I did not want to write this post. But after seeing so much stupidity and hatred on social media, I thought there needs to be at least some sort of sane argument over the matter.
So then, what exactly happened?
Aamir Khan, one of India’s top film star has made a comment recently on the country’s rising intolerance. The below are his exact words –
“As an individual, as part of this country as a citizen, we read in the papers what is happening, we see it on the news and certainly, I have been alarmed. I can’t deny. I have been alarmed by a number of incidents. When I chat with Kiran at home, she says ‘Should we move out of India?’ That’s a disastrous and big statement for Kiran to make. She fears for her child. She fears about what the atmosphere around us will be. She feels scared to open the newspapers every day.”
And how did India respond?
- Slammed him for insulting and betraying a country that made him a star.
- Drew religious remarks, just because he’s a Muslim.
- Abused him for disrupting the integrity and harmony of the country.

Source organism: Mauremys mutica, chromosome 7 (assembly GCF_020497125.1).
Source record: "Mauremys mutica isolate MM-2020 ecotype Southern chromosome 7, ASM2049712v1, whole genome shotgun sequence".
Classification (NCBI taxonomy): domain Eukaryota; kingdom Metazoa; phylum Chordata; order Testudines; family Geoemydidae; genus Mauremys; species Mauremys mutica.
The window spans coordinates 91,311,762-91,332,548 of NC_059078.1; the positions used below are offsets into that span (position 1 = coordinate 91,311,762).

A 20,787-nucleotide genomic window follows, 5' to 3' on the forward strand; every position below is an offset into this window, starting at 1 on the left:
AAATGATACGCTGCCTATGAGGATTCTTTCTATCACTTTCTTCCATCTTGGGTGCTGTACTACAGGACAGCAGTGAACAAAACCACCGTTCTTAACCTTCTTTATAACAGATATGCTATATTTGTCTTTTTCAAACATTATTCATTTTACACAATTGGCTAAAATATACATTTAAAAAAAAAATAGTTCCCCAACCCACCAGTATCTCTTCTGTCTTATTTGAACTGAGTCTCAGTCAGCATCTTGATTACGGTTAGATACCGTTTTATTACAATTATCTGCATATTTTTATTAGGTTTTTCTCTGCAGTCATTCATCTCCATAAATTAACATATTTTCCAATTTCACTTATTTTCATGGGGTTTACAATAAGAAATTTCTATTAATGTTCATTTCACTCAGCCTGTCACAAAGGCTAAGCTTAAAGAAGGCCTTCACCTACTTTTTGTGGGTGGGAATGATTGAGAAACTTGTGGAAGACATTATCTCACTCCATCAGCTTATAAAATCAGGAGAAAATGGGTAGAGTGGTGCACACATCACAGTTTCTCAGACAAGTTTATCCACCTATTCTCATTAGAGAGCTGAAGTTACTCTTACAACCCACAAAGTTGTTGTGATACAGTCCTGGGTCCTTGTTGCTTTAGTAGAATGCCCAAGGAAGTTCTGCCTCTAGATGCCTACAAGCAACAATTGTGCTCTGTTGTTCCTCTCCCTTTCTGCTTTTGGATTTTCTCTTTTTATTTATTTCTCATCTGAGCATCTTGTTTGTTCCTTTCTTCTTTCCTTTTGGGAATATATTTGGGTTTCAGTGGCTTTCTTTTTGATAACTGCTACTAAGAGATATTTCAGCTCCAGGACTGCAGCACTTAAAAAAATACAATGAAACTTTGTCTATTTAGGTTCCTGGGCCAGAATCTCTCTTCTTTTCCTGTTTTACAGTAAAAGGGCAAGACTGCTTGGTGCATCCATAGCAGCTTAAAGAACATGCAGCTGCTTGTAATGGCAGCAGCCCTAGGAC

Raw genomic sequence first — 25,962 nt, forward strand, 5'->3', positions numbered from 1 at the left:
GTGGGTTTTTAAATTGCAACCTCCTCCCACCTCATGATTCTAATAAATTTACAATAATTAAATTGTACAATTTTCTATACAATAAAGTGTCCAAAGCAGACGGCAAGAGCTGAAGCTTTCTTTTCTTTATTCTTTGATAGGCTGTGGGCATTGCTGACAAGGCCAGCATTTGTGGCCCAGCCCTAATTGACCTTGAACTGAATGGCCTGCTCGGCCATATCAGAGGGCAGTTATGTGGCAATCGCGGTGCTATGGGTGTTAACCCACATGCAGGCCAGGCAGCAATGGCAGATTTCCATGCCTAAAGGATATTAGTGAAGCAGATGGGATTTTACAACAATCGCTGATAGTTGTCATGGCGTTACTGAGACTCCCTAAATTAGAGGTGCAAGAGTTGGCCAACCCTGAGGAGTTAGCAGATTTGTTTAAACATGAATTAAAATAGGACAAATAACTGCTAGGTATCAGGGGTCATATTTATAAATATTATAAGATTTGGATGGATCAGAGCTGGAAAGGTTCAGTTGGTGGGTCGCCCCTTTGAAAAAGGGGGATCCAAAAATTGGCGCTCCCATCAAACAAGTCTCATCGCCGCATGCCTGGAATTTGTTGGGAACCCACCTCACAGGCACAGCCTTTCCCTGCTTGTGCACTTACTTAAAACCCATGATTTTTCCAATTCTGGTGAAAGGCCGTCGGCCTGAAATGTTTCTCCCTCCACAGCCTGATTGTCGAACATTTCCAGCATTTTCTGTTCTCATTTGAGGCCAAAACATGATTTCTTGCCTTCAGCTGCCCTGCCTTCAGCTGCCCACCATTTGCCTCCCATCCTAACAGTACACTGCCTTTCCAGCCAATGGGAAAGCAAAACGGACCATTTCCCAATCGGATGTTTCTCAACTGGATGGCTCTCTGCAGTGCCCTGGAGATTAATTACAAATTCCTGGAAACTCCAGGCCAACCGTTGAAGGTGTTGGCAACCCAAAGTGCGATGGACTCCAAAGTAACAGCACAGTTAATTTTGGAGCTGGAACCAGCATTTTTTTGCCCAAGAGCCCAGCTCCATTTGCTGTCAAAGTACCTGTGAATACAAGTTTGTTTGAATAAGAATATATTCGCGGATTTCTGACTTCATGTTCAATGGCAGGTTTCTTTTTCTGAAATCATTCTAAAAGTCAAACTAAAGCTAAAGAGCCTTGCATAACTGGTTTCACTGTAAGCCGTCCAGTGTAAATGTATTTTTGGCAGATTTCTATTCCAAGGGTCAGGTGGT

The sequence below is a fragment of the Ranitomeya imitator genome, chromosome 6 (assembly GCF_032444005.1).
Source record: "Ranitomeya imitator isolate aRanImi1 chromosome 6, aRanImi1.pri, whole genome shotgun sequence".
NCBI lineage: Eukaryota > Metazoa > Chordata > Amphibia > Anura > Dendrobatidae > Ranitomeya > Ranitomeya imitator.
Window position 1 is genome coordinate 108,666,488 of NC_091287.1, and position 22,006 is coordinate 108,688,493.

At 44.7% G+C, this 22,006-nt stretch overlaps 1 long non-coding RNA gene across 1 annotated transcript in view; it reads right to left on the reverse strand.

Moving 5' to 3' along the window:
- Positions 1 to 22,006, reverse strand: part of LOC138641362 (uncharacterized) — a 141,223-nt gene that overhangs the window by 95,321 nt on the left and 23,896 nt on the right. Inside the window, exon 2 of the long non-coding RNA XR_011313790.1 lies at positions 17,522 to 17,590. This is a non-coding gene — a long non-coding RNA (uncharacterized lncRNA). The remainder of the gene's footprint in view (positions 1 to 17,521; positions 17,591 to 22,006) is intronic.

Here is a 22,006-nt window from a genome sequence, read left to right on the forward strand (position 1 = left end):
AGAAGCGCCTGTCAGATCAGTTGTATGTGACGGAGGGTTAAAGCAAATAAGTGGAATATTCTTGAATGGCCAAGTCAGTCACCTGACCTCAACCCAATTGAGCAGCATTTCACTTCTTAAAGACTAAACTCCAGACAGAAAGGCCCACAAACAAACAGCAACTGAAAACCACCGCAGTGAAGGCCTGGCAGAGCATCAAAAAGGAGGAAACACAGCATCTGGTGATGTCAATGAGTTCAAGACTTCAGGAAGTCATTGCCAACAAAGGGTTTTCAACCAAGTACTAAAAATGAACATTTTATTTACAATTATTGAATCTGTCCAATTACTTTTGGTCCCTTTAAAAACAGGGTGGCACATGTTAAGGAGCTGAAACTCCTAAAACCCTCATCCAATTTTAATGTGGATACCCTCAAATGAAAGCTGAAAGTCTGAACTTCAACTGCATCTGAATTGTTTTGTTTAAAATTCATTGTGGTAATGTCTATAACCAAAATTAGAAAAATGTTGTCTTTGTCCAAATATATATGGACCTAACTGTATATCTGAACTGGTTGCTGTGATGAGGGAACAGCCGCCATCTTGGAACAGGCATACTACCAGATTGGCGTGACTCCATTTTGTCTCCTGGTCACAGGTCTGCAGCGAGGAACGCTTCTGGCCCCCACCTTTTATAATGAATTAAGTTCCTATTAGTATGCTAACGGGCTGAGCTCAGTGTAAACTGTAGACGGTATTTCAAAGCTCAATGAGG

- About 85000 people (and counting) have uninstalled the e-commerce app SnapDeal and left 1-star reviews on app stores. Some people who did not already have this app have installed and uninstalled just to give a negative review. Why all this? Aamir Khan is a brand ambassador for the service, that’s why.
- People have pledged to not watch any of Aamir’s movies ever again as he’s a traitor.
Basically, all hell broke loose.
But what does it say about us as a society? Are we not being intolerant by doing all or any of the above. One person has shared his feeling and opinion, and that’s enough to put us into enough a raging fit that when I open the internet, all I see are ‘Open Letters to Aamir Khan’ with people criticizing his shameful comment.
Also, how amusing it is that most of us will just believe whatever the media tells us. If you read his statement that I copied above or even better – watch the actual interview on YouTube – at what point did he even say that he wants to move out of India? It was his wife who made that remark out of fear/frustration, and he’s as alarmed as we are that it has finally come to this. He’s sharing his fear and concern and not a single person says, “I’m sorry Aamir that you feel this way.”? I’m not trying to defend him here, but just look at this whole thing from his perspective. Has he really committed treason, as a certain group is calling it now? Aren’t we reading a little too much into all this?
Is India really tolerant or intolerant? That’s a question that has no answer. But I’ll say this, we’re tolerant, somewhat. No nation can boast of the kind of diversity we have, and to cap it off, we are a predominantly Hindu nation but with three Muslim actors at the helm of Bollywood. But the truth is we seem tolerant only when compared with other nations. On our own, not so much.